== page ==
This is chapter one of a four-chapter story.
Every astronaut has a number and knows it: his or her place on the short list of those who have launched into space. The first American astronaut to ride a rocket, Alan Shepard, got #2 just three weeks after Russian cosmonaut Yuri Gagarin (#1) kicked off the era of human spaceflight in 1961. Neil Armstrong was #26 when he stepped off the lunar lander in 1969, creating some of the most famous boot prints in history. Sally Ride snagged #120 when she led American women into space in 1983. A few months later, Guy Bluford took the same giant leap for African-Americans at #125.
The most recent addition to the list, Jack Fischer, brought the current tally to 553 just a few weeks ago. Eight times more people have reached the summit of Mount Everest.
Countless Americans have dreamed of joining NASA's exclusive club — and the dream extends to citizens of other countries. When the space agency last asked for applications, in 2015, more than 18,000 hopefuls applied, shattering the previous record. But 99.9 percent of those aspirants walked away with rejection letters; Harvard's acceptance rate is roughly 78 times higher. Just 12 people were named astronaut candidates and summoned to Johnson Space Center, the sprawling 1,620-acre campus in Houston that is home to America's astronaut corps. Former astronaut Terry Virts, who learned of his selection in 2000 during a telephone call from NASA, describes the call as "one of the most wonderful and surreal events of my life."
NASA is so selective for two reasons. First, it can be. With so many wannabes, the federal agency doesn't have to settle for anything less than the best of the best of the best. After all, the government entrusts astronauts not only with the lives of their crewmates, but also with hardware worth hundreds of billions of taxpayer dollars — and with the United States' reputation as the world leader in space exploration.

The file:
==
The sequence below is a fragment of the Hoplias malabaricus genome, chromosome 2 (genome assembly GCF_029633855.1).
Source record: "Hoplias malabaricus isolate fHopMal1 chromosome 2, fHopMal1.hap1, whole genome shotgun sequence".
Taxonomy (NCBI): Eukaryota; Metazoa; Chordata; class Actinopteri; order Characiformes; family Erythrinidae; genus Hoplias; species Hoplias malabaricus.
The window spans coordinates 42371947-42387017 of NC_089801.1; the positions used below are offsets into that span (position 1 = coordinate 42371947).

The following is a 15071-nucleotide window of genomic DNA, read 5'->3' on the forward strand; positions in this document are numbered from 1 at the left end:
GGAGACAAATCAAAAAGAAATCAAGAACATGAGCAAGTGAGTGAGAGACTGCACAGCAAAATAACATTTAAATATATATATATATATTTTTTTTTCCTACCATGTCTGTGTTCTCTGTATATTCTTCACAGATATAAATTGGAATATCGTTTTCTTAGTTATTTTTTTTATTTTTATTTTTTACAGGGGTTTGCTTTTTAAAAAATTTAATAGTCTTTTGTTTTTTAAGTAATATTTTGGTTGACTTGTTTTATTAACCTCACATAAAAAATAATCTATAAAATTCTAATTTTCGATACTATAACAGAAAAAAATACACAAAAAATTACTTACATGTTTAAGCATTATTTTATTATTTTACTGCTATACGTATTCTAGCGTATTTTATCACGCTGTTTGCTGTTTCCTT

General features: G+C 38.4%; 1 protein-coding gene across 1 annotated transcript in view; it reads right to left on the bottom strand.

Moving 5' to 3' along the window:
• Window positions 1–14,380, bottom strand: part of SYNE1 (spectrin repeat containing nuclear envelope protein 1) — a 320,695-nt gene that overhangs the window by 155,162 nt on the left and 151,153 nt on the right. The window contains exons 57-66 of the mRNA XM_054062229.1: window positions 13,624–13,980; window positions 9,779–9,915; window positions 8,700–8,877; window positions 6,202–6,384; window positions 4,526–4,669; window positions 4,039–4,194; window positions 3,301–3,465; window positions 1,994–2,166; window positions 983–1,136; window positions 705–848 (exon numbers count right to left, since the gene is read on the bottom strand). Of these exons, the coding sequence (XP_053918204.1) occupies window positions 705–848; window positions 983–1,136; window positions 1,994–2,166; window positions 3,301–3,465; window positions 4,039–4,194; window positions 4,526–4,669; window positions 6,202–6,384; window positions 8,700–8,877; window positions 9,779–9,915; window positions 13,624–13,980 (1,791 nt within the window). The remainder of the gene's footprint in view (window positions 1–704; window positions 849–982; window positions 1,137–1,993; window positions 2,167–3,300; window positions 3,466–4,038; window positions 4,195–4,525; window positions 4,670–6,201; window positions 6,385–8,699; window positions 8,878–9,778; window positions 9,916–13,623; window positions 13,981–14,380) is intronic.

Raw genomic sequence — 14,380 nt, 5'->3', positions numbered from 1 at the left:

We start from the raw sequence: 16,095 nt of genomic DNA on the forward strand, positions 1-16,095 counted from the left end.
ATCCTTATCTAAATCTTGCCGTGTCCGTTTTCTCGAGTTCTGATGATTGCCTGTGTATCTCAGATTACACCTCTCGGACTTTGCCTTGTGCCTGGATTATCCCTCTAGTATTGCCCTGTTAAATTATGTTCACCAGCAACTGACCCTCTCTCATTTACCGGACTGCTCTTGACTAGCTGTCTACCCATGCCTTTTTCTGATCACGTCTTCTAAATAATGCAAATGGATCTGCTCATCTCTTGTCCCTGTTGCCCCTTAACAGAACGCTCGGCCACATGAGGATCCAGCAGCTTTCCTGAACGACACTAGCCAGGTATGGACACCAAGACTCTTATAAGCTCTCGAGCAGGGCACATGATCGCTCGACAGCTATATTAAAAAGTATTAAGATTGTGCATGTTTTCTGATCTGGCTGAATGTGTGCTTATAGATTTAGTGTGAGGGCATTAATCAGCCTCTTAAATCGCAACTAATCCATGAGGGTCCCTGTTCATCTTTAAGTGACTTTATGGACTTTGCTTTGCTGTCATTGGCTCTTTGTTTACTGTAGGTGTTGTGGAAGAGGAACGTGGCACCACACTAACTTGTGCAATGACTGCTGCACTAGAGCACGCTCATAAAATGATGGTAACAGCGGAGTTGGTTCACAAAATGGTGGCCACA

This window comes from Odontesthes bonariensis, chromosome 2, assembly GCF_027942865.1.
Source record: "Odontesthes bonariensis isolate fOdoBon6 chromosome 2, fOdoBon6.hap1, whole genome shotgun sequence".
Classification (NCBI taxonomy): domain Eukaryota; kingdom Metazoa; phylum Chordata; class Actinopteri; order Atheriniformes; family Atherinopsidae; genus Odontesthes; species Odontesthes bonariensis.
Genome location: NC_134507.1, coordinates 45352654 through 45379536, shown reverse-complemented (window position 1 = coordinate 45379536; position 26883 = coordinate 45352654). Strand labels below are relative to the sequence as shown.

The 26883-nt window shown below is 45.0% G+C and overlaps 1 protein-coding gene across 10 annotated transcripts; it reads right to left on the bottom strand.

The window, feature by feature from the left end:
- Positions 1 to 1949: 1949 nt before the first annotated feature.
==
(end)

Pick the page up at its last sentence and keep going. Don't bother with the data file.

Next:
Second, the job is way harder than you think. Flying space missions demands a rare combination of intellectual and physical skills, plus special personality traits. NASA looks for technical expertise surpassing that of an airline pilot, the valor of a special forces soldier, the forbearance of a kindergarten teacher, and the stamina and decisiveness of a mountain climber — all in one person. And did we mention advanced training in medicine, engineering, or physics?
Earlier this month, NBC News MACH made the trip to Houston and sat down with NASA astronauts Karen Nyberg (#478), Kjell Lindgren (#542), and Sunita Williams (#450) to dig deeper into what it takes to join the corps, train for the job, and then perform well under enormous pressure. Like the others we have met, these spacefarers seem normal enough in conversation. But as astronauts describe all they have accomplished, it becomes abundantly clear that they simply are not like you and me.
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Astronauts come in every shape, size, and skin color. They hail from small towns and big cities, rising through the ranks in the military, academia, industry, and medicine. But all share the same program of intense training that has them making emergency repairs in spacecraft simulators both physical and virtual, testing their skill in notoriously unforgiving supersonic jets, and logging long hours underwater in full space gear — over and over, until their responses are automatic.
As the experiences of Nyberg, Lindgren, and Williams show, it's this combination of innate character and relentless training that prepares them for the challenges and hazards of spaceflight: the chaotic scenarios, but also the unnerving tedium of weeks or months spent with crewmates in an airtight container where even simple tasks like washing your hair and cooking become absurdly complicated. A spacecraft is, without a doubt, the most bizarre home office on the planet — or off it.
NEXT CHAPTER: Saving a Spaceman from Drowning